posted: 18 Mar 2008
I'm working on a video project at work, where we need to provide visual feedback on a file upload. You know the sort, fill in the form, pick your file, hit submit and watch the progress bar tell you how much has been uploaded.
Well my initial thought was that ColdFusion would be able to do this, submit to a hidden iframe and then monitor the files size, however, it appears CF won't even start to process the script until the entire request, file and all, has been received. So by the time you can do anything scripty, the process is already complete. Even if the script doesn't use the file, it gets it ready to process just in case.
So I turned my gaze to Java, CF being Java meant I could maybe sit a jsp alongside my CF pages, and I found FileUpload from those great guys at the Apache Foundation. The latest incarnation (1.2 I think) of FileUpload has the ability to watch the upload progress. You basically register an event handler class to the update() method of FileUpload.
So I got my Java books out and went to work on revising inner classes. I now have two jsp pages, one that accepts the form with an inner class that writes the percentage complete, and other status' to an application variable, and a second that provides a monitor on this status.
I am thinking about posting an example of the code, once I've ironed out any wrinkles.
posted: 16 Mar 2008
Just watching a show where they follow a guy looking to get fit. He has his body fat measured and the conversation goes:
trainer: You have 26% body fat, a healthy male should be below 20.
him: Is there any chance the machine could be wrong?
trainer: No chance at all. This machine is 99% accurate.
Awesome (well it made me laugh)
posted: 13 Mar 2008
So, it's my birthday approaching and my lovely lady was completely out of ideas on what she could buy me as a present. And I'd been thinking about replacing my Treo 650 for some time. Not only had I dropped it a few too many times and it was starting to reboot for no reason, but I was paying for unlimited 3G bandwidth on the free Razr v3xx I got when I signed with AT&T and couldn't use it on the old Treo. (it would work on GPRS.)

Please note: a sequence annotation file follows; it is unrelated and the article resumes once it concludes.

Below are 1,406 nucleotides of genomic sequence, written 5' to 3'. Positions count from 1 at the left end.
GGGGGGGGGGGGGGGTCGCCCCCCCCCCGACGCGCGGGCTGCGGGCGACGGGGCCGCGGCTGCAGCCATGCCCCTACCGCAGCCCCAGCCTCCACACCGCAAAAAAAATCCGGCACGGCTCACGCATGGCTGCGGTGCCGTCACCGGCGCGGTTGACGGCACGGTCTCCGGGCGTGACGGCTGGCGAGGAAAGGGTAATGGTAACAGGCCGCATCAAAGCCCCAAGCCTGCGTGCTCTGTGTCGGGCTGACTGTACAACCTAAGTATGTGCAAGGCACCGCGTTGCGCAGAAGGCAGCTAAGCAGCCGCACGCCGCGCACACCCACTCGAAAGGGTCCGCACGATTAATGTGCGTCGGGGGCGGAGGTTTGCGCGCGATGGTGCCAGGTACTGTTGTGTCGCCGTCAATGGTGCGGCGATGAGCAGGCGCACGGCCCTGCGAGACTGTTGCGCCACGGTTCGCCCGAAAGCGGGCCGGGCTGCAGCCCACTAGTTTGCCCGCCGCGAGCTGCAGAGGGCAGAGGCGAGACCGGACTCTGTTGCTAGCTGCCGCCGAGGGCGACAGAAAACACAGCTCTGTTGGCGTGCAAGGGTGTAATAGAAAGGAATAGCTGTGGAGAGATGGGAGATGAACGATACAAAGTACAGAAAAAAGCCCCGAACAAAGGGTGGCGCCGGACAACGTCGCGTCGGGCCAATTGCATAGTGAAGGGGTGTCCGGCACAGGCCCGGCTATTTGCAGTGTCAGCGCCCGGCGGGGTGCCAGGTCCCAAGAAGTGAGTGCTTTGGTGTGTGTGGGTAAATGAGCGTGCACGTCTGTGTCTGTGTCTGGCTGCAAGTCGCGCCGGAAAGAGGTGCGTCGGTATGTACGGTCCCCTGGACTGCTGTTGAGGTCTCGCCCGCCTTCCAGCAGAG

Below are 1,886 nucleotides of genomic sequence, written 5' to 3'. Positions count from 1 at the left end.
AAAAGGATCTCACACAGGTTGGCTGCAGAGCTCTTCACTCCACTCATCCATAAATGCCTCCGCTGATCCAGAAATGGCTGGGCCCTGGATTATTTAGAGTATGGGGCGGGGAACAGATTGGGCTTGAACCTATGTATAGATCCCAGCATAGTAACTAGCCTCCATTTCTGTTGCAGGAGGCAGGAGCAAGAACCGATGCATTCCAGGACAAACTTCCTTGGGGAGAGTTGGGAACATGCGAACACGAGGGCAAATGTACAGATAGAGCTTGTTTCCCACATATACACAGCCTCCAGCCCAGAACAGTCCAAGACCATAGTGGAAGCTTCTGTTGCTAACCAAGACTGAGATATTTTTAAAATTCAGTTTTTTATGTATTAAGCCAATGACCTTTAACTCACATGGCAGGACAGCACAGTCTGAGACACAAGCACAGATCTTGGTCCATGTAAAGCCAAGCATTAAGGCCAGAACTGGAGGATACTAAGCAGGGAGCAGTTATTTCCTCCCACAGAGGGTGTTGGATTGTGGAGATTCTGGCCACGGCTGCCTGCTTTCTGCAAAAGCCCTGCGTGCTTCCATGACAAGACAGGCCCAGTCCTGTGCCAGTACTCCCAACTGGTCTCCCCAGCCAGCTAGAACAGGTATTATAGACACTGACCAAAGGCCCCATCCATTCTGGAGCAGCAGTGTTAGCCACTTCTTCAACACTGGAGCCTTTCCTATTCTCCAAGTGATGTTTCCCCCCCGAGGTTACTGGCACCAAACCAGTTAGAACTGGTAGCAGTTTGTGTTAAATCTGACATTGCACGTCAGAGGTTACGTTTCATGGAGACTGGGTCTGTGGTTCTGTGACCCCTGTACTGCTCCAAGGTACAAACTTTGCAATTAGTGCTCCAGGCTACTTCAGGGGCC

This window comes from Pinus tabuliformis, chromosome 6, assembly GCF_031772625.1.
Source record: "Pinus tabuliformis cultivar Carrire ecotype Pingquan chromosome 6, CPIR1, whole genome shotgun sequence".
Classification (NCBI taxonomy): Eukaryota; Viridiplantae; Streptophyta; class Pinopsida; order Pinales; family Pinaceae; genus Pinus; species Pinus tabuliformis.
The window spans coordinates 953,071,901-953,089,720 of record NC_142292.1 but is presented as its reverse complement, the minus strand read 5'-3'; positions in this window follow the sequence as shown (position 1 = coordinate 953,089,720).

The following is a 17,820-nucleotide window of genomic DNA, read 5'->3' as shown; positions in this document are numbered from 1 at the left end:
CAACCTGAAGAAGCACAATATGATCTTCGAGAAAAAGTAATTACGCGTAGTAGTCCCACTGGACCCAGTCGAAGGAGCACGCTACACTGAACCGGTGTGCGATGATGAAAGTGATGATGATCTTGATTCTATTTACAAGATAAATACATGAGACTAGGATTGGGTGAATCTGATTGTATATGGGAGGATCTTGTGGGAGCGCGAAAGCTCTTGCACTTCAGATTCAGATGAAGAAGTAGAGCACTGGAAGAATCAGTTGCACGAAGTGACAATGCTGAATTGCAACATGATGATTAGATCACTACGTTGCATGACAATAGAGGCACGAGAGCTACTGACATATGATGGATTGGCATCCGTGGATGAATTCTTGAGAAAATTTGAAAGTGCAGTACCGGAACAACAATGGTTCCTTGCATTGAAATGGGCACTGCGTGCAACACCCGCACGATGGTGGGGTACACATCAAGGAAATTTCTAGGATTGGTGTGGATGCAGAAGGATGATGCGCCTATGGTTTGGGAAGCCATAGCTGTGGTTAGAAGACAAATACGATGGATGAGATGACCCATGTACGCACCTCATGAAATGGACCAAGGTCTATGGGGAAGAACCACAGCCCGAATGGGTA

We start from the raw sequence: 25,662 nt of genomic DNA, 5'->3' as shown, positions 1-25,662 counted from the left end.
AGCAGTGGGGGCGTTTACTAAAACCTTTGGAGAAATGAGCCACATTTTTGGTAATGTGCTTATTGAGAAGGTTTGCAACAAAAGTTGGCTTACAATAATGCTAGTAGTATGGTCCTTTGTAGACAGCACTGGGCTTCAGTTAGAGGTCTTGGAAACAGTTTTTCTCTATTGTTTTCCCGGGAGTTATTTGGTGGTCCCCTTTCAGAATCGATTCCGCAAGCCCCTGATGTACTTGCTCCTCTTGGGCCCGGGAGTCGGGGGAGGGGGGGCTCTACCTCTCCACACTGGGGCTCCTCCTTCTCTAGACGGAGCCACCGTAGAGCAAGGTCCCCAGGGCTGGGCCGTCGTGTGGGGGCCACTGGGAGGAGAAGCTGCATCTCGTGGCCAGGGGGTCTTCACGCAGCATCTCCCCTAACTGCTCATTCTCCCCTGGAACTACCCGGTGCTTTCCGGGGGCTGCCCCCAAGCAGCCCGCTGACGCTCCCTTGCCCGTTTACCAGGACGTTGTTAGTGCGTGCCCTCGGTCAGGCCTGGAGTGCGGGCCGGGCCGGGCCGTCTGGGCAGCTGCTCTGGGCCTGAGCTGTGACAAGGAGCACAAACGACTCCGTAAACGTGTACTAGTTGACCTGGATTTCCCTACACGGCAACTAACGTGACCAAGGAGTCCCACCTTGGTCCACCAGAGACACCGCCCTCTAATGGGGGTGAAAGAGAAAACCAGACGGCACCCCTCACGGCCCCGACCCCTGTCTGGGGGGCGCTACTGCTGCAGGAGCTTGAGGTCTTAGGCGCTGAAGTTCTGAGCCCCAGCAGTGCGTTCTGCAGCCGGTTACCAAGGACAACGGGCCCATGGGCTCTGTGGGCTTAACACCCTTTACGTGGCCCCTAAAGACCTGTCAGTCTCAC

So what to do? Well my requirements weren't too strict, I wanted Bluetooth, but not necessarily for a headset, 3G was a must, a large screen was also a must (after browsing on the Razr) and a touch screen would be preferable. I loved the Palm (Access) OS, but wasn't going to be tied to it and I also loved the old Treo keyboard.
Well, after some pretty thorough, though not languishing, research, I plumped for the Treo 750. The device is similar enough to my old Treo to be familiar, but with Windows OS and a slightly better screen. At the outset, I liked it, but it was certainly going to be a learning curve.
First impressions, over the old Palm/Access OS is that despite the improved hardware, the response of the interface is not as good. Much like it's desktop cousin, the software seems to always require slghtly more than the hardware's got to give. There is a definite delay on opening an application that after the old phone, kinda sucks.
The applications that come with the device are adequate, the most useful being the Office Mobile suite. I used to be a big fan of the Notes app on the old phone and the power of greater editing sounds very attractive (although I haven't used it yet!) Having a file explorer bundled is a bonus, I know there was FileZ on the old OS, but still, an improvement there.
Besides that, my biggest gripe is Internet Explorer. The mobile edition is a total pile. It renders css badly, cannot zoom, is not very configurable and is generally an unpleasant experience to use. Within 48 hours of owning the device I had installed the trial version of Opera. I suspect the full version will follow pretty soon.
The biggest plus, I think, is the 'broadband' speeds. Coverage is now pretty good and with the full colour high(ish) resolution screen, browsing is very possible.
Would I recommend it? Yes. The combination of touchscreen, 3G and form factor make it the best of what's out there for me.